3. Turn AC OFF and back ON, with some time in between, to be sure the compressor is actually starting late.
  4. After you are sure about the late start, my advice is to first look at the manual. Check if this delay is intentional by the manufacturer. There are other ways to know that. I have discussed those in the next section.

If this delay is not intentional, or a lot longer than indicated by the manufacturer, use the following steps to diagnose and resolve the capacitor problem:

  1. Cut the power to the AC unit and open the case. In the case of separate outdoor and indoor units, open the case of the outdoor unit. Only do so if you are comfortable though. If you are, you can use the following methods to inspect your AC capacitor:
    • Visual Inspection: A bulged or deformed physical shape of the capacitor is usually an indication of its bad health.
    • Electrical Inspection: Checking resistance and voltage by a multimeter is the proper way to be sure about the health and liveliness of a capacitor. Only continue this inspection, if you have experience. Don’t worry if you don’t get this. Normally a deformed capacitor is a good enough indicator of its bad health.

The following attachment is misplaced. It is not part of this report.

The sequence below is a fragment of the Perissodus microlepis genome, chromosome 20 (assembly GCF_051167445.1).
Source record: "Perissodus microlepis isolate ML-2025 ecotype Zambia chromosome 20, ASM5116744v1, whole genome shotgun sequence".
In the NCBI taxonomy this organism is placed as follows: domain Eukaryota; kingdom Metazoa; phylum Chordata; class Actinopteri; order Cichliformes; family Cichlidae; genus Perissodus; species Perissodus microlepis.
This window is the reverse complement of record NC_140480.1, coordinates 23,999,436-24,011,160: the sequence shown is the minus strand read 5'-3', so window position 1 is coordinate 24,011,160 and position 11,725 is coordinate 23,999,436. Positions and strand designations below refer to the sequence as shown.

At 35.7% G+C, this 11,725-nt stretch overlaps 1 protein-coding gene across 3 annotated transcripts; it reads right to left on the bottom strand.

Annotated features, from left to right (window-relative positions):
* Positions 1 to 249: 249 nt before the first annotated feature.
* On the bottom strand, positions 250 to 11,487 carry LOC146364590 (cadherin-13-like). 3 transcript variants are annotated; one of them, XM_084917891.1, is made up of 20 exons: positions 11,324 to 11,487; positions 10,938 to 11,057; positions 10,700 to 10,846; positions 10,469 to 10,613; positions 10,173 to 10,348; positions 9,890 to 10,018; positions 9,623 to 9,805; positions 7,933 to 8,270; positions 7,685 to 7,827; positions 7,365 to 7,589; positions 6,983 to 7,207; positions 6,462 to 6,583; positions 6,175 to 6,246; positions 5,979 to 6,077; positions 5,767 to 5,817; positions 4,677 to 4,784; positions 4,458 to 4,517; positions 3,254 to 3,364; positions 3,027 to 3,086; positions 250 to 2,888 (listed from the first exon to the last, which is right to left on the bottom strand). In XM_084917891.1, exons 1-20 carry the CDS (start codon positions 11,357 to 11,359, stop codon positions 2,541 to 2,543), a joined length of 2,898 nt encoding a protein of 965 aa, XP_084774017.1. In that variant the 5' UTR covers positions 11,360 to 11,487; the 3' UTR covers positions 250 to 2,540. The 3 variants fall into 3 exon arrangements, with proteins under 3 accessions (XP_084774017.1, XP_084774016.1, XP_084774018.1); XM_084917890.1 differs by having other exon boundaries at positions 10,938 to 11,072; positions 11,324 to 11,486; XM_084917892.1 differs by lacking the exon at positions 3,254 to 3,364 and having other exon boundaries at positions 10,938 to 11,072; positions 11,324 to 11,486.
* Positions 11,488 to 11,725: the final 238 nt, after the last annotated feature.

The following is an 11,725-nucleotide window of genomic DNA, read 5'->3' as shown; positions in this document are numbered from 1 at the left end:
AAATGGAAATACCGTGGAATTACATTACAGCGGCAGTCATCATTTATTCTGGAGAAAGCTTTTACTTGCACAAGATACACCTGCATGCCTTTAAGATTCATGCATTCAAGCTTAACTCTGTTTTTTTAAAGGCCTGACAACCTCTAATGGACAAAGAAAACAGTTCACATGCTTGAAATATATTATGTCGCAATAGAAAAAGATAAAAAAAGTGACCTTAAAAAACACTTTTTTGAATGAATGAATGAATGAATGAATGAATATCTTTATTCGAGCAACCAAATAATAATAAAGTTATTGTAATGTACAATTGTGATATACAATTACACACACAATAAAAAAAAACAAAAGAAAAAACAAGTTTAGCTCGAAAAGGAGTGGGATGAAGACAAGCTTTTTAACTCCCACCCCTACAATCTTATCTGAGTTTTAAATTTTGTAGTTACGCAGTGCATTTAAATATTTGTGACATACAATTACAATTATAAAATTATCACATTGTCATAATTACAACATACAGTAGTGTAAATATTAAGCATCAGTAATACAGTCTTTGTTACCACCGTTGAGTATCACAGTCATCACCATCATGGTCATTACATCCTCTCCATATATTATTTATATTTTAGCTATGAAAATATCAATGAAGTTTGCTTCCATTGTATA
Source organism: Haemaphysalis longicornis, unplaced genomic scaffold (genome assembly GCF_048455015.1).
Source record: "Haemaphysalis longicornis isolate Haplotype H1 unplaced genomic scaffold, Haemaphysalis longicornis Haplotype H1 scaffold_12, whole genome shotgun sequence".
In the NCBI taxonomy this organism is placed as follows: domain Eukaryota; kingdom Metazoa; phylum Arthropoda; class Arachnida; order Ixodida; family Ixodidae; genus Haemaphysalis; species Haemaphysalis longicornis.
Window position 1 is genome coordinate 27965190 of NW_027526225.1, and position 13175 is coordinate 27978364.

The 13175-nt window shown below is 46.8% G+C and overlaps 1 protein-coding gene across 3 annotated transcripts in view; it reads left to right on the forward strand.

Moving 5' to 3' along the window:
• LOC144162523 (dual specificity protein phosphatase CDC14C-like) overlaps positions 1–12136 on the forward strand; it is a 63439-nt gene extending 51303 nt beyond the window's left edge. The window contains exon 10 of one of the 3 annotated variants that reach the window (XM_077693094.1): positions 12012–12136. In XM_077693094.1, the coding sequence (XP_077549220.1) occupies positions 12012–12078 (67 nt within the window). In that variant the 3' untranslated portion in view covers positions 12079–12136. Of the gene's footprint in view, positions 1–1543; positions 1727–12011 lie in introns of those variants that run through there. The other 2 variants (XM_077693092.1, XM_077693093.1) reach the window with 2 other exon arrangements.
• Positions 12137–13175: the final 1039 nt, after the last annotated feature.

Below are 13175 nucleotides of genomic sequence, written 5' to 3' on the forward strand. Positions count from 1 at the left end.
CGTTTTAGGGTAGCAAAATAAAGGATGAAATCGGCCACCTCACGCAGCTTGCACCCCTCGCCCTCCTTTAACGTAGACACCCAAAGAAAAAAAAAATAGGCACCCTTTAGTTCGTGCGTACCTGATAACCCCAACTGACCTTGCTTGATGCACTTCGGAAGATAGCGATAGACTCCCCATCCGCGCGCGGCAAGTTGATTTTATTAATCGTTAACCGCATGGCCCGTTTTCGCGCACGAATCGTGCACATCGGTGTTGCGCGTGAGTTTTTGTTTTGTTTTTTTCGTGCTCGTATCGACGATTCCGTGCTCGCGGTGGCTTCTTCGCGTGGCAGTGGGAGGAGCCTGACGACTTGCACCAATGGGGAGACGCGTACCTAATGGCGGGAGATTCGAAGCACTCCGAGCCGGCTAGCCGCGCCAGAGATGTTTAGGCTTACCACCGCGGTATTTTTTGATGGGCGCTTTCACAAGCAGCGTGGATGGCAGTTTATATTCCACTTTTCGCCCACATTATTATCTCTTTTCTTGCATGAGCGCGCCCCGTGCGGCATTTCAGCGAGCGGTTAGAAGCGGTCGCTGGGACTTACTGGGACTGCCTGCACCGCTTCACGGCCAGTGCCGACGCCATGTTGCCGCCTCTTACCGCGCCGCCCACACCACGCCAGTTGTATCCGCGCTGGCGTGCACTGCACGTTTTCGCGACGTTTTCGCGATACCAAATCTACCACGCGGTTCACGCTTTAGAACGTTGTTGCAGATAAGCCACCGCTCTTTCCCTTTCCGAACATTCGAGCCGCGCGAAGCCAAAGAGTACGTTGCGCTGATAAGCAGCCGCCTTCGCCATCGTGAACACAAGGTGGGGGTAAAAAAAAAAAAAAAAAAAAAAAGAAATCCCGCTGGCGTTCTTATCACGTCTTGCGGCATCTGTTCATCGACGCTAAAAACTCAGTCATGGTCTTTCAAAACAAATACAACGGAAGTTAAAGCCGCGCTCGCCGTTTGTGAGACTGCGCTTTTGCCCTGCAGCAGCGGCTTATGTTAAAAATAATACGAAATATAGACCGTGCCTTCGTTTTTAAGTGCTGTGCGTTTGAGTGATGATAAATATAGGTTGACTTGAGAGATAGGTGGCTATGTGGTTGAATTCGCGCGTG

2. Wherever you stop your diagnosis, share it with a certified technician and let the technician continue from there.
  3. Make sure to replace the capacitor with one that has the same specifications as prescribed by the manufacturer.
Helpful video on inspecting and changing AC capacitor. This one is for Window AC but the process is pretty much the same for Central and Split AC

Some Useful Notes

There are other reasons, besides a bad capacitor, for the compressor to delay turning ON due to hard starting.

In some scenarios, the capacitor is good enough to provide the required energy, but compressor components have aged or worn out.

This is when you will need something called a hard start kit. Don’t worry if it sounds complicated, it’s not. I will cover it in detail for you in this section.

2. Delay Is Intentional to Protect the Compressor